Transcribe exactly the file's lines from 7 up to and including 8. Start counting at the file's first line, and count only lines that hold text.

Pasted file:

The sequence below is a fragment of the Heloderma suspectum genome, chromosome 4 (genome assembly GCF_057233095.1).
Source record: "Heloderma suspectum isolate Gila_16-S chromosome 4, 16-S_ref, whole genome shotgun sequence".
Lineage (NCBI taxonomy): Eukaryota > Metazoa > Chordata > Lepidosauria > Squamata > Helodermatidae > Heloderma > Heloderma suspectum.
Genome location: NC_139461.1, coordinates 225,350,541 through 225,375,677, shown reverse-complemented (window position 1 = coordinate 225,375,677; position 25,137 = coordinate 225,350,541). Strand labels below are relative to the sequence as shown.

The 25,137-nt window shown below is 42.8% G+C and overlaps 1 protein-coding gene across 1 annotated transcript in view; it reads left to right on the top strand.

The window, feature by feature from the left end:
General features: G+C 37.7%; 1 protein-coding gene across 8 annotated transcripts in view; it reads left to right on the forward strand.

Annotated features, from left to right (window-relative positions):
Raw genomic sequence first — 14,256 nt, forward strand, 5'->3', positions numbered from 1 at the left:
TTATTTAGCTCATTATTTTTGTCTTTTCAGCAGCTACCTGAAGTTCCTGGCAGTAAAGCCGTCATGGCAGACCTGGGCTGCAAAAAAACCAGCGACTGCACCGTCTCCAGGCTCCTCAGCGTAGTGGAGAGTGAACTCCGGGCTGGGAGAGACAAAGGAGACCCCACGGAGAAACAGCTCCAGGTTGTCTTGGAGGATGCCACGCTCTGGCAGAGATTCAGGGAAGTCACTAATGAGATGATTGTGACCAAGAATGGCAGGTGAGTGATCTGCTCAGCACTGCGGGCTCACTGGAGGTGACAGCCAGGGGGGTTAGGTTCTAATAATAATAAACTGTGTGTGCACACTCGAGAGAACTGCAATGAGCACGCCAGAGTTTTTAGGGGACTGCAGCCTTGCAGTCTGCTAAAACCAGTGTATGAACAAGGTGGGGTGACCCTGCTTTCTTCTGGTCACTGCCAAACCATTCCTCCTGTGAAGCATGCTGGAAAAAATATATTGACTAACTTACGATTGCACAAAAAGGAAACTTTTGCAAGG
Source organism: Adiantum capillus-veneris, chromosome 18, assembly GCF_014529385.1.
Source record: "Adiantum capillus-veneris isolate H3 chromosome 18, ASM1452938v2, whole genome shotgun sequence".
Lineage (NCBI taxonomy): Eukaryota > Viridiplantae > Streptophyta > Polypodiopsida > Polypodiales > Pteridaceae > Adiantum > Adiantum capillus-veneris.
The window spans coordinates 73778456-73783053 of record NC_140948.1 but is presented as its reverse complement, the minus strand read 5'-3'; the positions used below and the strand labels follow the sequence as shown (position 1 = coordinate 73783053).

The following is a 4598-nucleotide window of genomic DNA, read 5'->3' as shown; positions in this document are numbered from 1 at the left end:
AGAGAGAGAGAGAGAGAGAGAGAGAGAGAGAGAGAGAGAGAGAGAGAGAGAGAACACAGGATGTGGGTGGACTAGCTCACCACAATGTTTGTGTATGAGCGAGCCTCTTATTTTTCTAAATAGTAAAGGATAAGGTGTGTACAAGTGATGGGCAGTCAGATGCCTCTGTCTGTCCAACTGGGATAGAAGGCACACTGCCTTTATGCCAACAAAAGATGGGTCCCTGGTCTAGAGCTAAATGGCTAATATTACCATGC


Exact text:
General features: G+C 37.7%; 1 protein-coding gene across 8 annotated transcripts in view; it reads left to right on the forward strand.

Annotated features, from left to right (window-relative positions):